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Scott Skiles fielded the errant alleyoop pass as it bounced away from Georgetown's backboard. The Hoyas trailed his Michigan State Spartans by just three points in their second-round Midwest region game at the Dayton Arena on Saturday. Fourteen minutes remained—plenty of time for John Thompson and his tournament-tough Hoyas.

Little did Georgetown realize, however, it was the beginning of the end. In a flash, Skiles, the high-scoring, thrice-arrested senior guard, was pumping furiously upcourt. Encountering Hoya guard Michael Jackson at the opposite foul line, Skiles looked right and improvised a wildly improbable, lefthanded behind-the-back pass that appeared to be going westbound but on release from his right hand went east, freezing Jackson and hitting forward Larry Polec in the hands for an easy layup.

It was a pass for the evening news shows—vintage Ernie DiGregorio out of Bob Cousy. Polec's bucket stretched the Spartans' lead to five in a game they eventually won 80-68. All the intensity that Thompson could coax from his hard-bitten Hoyas could not match the indomitable zeal of Skiles. He had made only 1 of 7 shots in the first half but hit 6 of 7 in the second and finished with 24 points. "The kid can do more than score," said the Georgetown coach. "He goes around and checks on his teammates and makes them better players. He has a contagious effect."

Michigan State coach Jud Heathcote, who is often asked to compare Skiles with former Spartan Magic Johnson and his collegiate rival Larry Bird, has a stock answer: "I don't think you can compare a 6'1" player to a 6'8" or 6'9" player. Scott Skiles is Scott Skiles and he has a court presence all his own." Polec adds, "You can count on Scott to spill his guts on the floor."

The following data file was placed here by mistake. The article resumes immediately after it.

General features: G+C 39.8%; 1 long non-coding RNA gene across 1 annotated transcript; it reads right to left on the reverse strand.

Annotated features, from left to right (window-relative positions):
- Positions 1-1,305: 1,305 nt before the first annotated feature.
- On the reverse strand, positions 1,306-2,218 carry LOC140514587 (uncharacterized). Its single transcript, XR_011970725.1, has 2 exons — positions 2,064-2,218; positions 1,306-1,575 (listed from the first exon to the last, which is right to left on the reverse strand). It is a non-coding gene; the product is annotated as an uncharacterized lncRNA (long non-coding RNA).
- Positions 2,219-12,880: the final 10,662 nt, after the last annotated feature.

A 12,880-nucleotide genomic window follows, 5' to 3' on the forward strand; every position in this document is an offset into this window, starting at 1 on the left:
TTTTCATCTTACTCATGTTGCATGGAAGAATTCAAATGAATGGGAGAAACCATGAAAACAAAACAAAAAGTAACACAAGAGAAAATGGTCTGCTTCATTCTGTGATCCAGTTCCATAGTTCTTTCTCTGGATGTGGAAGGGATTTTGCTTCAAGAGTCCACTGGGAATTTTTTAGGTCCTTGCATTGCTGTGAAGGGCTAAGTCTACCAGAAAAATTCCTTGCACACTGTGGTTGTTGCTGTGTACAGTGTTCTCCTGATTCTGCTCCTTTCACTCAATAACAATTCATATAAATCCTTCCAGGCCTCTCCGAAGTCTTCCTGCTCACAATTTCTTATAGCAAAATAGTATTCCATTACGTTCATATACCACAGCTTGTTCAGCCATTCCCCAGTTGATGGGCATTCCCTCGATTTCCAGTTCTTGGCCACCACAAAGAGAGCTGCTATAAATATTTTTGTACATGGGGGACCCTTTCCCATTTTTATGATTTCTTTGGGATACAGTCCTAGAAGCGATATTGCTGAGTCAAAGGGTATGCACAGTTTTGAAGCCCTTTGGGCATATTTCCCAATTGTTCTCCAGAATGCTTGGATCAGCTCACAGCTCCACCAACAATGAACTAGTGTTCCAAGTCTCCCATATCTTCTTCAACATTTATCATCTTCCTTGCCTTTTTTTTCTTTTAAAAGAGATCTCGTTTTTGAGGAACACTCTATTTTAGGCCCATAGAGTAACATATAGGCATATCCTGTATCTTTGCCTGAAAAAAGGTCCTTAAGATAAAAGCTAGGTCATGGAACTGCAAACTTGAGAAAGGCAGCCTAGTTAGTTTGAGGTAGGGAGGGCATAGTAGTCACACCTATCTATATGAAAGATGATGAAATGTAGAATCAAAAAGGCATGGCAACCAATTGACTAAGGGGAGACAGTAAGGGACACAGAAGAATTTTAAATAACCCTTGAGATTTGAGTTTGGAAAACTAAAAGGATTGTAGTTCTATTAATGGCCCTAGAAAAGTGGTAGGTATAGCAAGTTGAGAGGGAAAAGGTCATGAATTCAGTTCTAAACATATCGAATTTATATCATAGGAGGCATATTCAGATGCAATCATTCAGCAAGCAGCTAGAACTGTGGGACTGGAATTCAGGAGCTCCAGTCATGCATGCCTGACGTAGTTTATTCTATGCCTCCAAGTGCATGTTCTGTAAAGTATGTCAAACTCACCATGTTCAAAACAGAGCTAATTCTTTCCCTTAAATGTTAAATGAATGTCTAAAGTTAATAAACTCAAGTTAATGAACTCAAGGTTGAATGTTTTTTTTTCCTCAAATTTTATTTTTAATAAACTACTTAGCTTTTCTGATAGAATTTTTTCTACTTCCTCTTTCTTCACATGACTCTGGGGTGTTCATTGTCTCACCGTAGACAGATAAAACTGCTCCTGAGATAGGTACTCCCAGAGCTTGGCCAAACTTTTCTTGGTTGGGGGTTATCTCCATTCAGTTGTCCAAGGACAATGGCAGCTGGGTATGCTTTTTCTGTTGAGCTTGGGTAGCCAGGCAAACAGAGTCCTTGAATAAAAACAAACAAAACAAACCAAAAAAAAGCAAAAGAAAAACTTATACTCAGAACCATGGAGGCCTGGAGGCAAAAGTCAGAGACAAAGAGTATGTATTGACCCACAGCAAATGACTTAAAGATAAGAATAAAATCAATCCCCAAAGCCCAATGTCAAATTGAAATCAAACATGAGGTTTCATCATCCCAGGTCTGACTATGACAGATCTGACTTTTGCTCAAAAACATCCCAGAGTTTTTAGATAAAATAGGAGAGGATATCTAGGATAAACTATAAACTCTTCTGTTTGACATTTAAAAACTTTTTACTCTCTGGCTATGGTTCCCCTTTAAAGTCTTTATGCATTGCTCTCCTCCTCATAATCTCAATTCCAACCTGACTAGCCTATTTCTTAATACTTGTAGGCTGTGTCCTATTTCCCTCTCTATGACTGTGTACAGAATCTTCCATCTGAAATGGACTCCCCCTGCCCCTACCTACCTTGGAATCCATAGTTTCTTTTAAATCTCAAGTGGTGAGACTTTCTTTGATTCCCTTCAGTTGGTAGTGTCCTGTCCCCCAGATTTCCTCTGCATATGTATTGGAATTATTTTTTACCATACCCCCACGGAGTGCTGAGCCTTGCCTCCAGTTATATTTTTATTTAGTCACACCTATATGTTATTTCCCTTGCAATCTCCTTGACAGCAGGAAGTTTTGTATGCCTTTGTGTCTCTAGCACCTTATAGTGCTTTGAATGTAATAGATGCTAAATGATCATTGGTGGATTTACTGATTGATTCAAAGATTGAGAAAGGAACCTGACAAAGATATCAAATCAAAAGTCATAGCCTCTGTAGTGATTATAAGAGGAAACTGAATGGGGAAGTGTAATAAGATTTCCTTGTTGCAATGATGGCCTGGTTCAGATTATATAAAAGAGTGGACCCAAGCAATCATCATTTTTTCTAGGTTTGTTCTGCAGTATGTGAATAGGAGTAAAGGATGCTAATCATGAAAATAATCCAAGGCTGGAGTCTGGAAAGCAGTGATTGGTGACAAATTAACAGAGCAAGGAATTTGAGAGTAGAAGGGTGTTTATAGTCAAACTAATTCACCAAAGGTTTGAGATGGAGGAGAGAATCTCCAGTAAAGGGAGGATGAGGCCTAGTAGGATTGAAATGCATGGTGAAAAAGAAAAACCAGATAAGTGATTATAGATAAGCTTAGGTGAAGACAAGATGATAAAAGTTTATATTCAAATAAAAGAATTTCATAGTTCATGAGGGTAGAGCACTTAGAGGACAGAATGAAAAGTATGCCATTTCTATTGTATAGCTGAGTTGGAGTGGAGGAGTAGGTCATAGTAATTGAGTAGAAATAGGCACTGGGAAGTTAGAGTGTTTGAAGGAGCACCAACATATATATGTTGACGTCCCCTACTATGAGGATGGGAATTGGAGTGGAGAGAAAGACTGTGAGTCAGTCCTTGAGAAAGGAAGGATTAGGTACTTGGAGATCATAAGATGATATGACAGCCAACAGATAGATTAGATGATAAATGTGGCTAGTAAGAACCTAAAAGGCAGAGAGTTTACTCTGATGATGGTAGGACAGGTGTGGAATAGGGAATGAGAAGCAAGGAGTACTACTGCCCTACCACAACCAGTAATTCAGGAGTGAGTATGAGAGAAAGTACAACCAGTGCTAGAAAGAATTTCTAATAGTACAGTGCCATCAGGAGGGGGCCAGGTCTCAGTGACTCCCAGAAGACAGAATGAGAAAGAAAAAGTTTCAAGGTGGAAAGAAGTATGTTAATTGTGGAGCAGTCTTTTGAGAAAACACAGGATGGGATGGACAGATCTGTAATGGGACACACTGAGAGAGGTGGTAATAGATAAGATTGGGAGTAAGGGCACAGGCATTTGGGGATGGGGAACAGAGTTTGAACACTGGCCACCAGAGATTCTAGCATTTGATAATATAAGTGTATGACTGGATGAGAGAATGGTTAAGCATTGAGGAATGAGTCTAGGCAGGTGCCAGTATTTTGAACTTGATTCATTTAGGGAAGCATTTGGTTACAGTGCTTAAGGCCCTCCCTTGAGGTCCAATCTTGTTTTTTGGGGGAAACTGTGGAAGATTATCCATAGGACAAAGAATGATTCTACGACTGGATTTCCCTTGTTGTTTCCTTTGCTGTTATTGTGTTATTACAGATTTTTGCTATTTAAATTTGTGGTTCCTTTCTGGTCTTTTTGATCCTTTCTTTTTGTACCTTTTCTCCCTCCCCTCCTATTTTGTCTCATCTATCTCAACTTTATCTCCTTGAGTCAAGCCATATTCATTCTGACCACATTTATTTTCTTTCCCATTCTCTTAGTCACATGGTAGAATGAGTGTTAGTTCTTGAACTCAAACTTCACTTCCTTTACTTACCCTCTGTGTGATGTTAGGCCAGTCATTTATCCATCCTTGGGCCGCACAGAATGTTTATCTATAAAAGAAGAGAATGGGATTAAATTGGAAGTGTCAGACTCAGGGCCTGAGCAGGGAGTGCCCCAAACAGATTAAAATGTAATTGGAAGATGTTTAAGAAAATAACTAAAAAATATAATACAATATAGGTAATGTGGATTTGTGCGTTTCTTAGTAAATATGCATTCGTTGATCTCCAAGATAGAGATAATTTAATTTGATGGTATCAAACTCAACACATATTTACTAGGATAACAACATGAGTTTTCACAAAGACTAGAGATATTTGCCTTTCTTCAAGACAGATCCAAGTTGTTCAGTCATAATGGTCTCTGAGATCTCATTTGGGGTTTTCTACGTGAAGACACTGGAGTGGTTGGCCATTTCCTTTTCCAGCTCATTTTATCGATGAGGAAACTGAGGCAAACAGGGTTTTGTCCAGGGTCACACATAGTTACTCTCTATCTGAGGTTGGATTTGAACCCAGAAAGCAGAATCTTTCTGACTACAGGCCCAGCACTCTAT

Against Washington during Wednesday's 72-70 first-round victory, Skiles indeed bled from his left knee all evening after cutting it in a collision with a cameraman. (The same wound opened up and drenched his white sock in blood on Saturday.) He scored 31 points, including the two game-winning free throws with two seconds to play.

In addition to his troubles with the law—Skiles was arrested in August 1984 for marijuana and cocaine possession, and in September 1984 and November 1985 for driving while intoxicated (SI, Feb. 10)—he has been known to utter an occasional oath. It didn't take an accomplished lip-reader to understand the four-syllable epithet he called a Georgetown player when he was caught in a TV closeup on Saturday. So when Skiles was asked a question at a midweek press conference, Heathcote passed him the mike, whispering just loud enough for everyone to hear, "This is a microphone."

Skiles will spend 15 days in jail for probation violation following the tournament. "I'm a guy who's committed some crimes," he says. "I'm going to have to pay. Right now I'm thinking about basketball." That much is obvious.



Georgetown's muscle was no match for Skiles.